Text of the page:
53...a3 54.Rd7+ Ke8 55.Ne4

[55.Nh7 was what Short was expecting when Nd5 gives drawing chances. 55...Nd5]

55...Nd5 56.Rxd5 a2 57.Rd7 a1Q 58.Nd6+ Kf8 59.e7+ Kg8 60.e8Q# 1-0

Michael Adams

Michael Adams. Photo © Ray Morris-Hill:

Vladimir Kramnik expressed his admiration for Michael Adams as a player but he said players of their age start to have bad days and he thought Adams was unrecognisable today. Indeed Adams seem to confirm this afterwards saying that he didn't like his 16.Bd2 and said "I just missed everything simply." Adams should have taken McShane's piece sacrifice that would have led to complex play but seemed to have hardly have considered any lines before just accepting a lost position a pawn down. He struggled on but McShane made no mistake.

Adams,Michael - McShane,Luke J [C65]
3nd London Chess Classic London ENG (3), 05.12.2011

1.e4 e5 2.Nf3 Nc6 3.Bb5 Nf6 4.d3 Bc5 5.c3 0-0 6.0-0 d6 7.Nbd2 Bb6 8.Nc4 Ne7 9.Ba4 Ng6 10.h3 Be6 11.Bc2 h6 12.a4 c5 13.Nxb6 axb6 14.d4 Qc8 15.Re1 b5 16.Bd2

Adams hated this move after the game and this probably coloured his play after the game.


16...bxa4 17.Rxa4 Rxa4 18.Bxa4 Bxh3

Luke McShane


Michael Adams

Position after 18...Bxh3


In retrospect Adams should have just taken the piece and asked McShane to prove it but it seems he was just having a terrible off day. 19.gxh3 "I just missed everything simply. I had to play something practical." - Adams 19...Qxh3 20.Qe2 Ng4 (20...Ra8!? I didn't exactly see what white would play. - McShane was the position they probably should have arrived at 21.Bd1 Qg4+) 21.Qf1 Qxf3 22.Bd1 Qxf2+ 23.Qxf2 Nxf2 24.Kxf2]

19...Bd7 20.Bb3 Be6 21.d5 Bd7 22.Nf1 b5 23.Qf3 Nh7 24.Ng3 Ne7 25.Qh5 f5 26.f4 Nf6 27.Qe2 c4 28.Bc2 fxe4 29.fxe5 dxe5 30.d6 Qc5+ 31.Be3 Qxd6

Now it is two pawns.

32.Nxe4 Nxe4 33.Bxe4 Bf5 34.Rd1 Qg6 35.Bxf5 Rxf5 36.Rd7 Rf7 37.Bf2 Qb1+ 38.Be1 Ng6 39.Rd6 Kh7 40.Kh2 Qf5

McShane has some time pressure but now he made the control at move 40 the win is just a matter of time.

41.Bg3 Nf4 42.Qf3 Qc2 43.Re6 Rf5 44.Bxf4 Rxf4 45.Qh5 Rf2 46.Qg4 Qd3 47.Rxe5 Rxb2 48.Qf4 Qg6 49.Qf3 Rd2 50.Rxb5 Qd6+ 51.Kg1 Rd1+ 52.Kf2 Qd2+ 53.Kg3 Qe1+ 54.Kg4 Rd6 55.g3 Rf6 56.Rf5 Qe6 57.Qd5 h5+ 58.Kg5 Rxf5+ 59.Qxf5+ Qxf5+ 60.Kxf5 Kh6 61.Kf4 Kg6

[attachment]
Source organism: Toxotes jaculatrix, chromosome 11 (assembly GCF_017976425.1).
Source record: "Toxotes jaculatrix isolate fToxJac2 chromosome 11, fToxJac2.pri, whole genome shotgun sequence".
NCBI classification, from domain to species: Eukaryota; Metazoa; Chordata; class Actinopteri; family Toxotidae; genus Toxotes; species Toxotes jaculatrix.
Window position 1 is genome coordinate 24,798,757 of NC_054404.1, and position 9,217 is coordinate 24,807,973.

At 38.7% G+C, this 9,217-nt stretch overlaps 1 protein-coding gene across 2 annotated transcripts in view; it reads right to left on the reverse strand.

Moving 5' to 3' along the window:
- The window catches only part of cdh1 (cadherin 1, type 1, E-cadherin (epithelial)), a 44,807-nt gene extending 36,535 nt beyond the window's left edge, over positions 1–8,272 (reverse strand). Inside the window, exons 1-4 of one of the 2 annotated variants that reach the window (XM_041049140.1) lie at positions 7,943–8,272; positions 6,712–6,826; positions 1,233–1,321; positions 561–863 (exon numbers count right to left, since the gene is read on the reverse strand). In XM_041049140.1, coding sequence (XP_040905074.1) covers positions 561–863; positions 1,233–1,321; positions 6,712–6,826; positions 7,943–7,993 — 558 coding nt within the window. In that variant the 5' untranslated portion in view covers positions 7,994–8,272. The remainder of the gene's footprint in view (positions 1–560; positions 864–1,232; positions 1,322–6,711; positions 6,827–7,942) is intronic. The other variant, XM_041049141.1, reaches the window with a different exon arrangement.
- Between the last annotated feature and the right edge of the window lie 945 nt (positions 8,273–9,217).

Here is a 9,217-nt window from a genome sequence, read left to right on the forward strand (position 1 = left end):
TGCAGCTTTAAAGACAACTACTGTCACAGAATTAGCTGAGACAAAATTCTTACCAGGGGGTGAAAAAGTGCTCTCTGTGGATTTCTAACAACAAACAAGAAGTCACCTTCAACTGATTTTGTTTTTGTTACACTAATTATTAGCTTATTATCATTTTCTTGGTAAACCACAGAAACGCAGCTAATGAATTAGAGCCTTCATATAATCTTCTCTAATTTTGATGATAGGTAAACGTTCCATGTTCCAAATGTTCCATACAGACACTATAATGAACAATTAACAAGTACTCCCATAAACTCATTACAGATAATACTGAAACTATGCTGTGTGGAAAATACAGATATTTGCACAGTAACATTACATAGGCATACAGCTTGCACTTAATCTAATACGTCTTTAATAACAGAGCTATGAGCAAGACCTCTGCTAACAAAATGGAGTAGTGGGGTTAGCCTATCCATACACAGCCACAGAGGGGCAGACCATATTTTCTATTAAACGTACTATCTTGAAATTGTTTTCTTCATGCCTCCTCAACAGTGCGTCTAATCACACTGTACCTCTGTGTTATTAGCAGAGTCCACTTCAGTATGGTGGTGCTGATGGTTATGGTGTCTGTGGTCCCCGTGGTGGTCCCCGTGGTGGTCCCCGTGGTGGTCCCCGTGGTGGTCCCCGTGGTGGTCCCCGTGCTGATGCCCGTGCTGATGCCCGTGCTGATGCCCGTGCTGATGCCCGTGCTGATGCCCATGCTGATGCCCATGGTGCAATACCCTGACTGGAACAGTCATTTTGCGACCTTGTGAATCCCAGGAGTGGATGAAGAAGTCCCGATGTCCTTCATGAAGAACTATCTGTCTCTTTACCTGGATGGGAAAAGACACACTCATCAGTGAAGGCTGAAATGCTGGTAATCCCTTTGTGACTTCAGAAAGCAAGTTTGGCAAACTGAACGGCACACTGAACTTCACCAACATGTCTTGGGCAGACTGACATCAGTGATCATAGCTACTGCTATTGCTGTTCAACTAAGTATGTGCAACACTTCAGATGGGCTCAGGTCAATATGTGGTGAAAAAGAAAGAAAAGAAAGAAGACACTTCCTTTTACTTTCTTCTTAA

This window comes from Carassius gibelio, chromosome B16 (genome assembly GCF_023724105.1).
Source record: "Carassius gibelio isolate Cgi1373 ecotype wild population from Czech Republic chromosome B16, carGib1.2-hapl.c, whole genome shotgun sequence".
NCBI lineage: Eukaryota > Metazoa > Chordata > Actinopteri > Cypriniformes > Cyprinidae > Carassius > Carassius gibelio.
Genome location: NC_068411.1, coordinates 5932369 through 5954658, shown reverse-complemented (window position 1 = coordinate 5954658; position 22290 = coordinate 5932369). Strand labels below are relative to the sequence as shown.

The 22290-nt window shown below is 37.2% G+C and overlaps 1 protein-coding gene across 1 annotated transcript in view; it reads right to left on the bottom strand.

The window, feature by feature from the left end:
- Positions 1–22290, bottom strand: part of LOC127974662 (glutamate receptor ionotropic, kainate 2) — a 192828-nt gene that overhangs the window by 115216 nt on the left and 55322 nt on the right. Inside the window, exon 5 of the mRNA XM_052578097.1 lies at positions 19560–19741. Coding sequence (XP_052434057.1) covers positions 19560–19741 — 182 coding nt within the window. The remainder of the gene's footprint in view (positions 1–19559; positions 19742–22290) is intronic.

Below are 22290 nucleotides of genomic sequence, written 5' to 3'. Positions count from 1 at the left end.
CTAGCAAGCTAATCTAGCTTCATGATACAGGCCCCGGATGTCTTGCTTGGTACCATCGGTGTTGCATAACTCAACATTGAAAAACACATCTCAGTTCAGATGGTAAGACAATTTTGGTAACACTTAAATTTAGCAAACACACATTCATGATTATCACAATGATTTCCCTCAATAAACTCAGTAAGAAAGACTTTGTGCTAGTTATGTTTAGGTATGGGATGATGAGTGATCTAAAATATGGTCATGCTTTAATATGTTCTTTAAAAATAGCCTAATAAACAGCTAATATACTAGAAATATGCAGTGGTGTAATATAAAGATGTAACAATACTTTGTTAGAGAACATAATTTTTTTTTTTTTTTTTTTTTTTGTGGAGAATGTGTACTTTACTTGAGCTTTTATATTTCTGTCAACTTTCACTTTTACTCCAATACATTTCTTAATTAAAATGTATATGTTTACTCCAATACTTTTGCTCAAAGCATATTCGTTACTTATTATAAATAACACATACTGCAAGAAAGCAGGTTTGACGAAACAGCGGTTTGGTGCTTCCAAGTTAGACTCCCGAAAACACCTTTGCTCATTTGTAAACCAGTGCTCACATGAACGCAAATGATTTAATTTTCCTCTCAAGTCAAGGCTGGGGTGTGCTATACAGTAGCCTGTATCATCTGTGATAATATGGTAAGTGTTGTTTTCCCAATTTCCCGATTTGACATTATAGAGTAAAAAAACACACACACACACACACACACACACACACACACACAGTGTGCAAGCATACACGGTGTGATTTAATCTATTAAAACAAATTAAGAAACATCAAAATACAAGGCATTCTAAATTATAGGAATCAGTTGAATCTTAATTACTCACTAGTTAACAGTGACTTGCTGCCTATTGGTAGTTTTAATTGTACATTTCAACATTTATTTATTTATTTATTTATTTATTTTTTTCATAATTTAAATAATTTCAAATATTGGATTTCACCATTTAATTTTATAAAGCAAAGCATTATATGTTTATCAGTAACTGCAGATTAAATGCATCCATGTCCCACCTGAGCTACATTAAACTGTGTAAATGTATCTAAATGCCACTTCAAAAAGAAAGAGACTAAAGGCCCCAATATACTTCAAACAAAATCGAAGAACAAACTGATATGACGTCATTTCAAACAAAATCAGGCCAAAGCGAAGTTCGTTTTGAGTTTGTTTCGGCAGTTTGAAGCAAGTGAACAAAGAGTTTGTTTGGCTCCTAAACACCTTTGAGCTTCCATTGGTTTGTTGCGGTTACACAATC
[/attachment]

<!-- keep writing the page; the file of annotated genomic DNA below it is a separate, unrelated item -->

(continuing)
with just a winning ending.


Vladimir Kramnik was in the commentary box for an hour where he was entertaining on subjects such as computers in chess "It's a little bit sad." that many interesting positions reduced to endings by computer analysis and that "We have to work much more than we used to." He made an obvious point, now that I come to think of it, that many leading players have remote access to strong machines at home whilst they are at tournaments. Kramnik himself prefers to have all his preparation out of the way before an event. He still probably works, including the game itself, about 10 hours a day during a tournament, but most of that is reviewing his preparation, although his laptop isn't bad if he does need to do some computer analysis.

He believes that Levon Aronian's chances of becoming world champion are not one bit worse than Magnus Carlsen's and he wouldn't be at all surprised if they end up playing a match together for the title. He sees himself retiring, but not yet, and still thinks he has a chance at regaining the world title but he wouldn't be content finishing with around a 50% score tournament after tournament and at that point he think he will call it a day.

Videos by Macauley Peterson with interviews and highlights from the coverage.

3rd London Chess Classic London (ENG), 3-12 xii 2011 cat. XX (2748)
1 2 3 4 5 6 7 8 9
1. Carlsen, Magnus g NOR 2826 * ½ . 1 . . . 1 . 7 2960
2. McShane, Luke J g ENG 2671 ½ * . . ½ . 1 . . 5 2912
3. Kramnik, Vladimir g RUS 2800 . . * ½ . . . . 1 4 2921
4. Nakamura, Hikaru g USA 2758 0 . ½ * 1 . . . . 4 2809
5. Aronian, Levon g ARM 2802 . ½ . 0 * . . . 1 4 2709
6. Anand, Viswanathan g IND 2811 . . . . . * ½ ½ . 2 2683
7. Adams, Michael g ENG 2734 . 0 . . . ½ * ½ . 2 2580
8. Howell, David W L g ENG 2633 0 . . . . ½ ½ * . 2 2665
9. Short, Nigel D g ENG 2698 . . 0 . 0 . . . * 0
Round 3 (December 5, 2011)
Carlsen, Magnus - Nakamura, Hikaru 1-0 41 C50 Giuoco Piano
Aronian, Levon - Short, Nigel D 1-0 60 E15 Queens Indian
Anand, Viswanathan - Howell, David W L ½-½ 65 D16 Slav Lasker/Smyslov
Adams, Michael - McShane, Luke J 0-1 61 C65 Ruy Lopez Berlin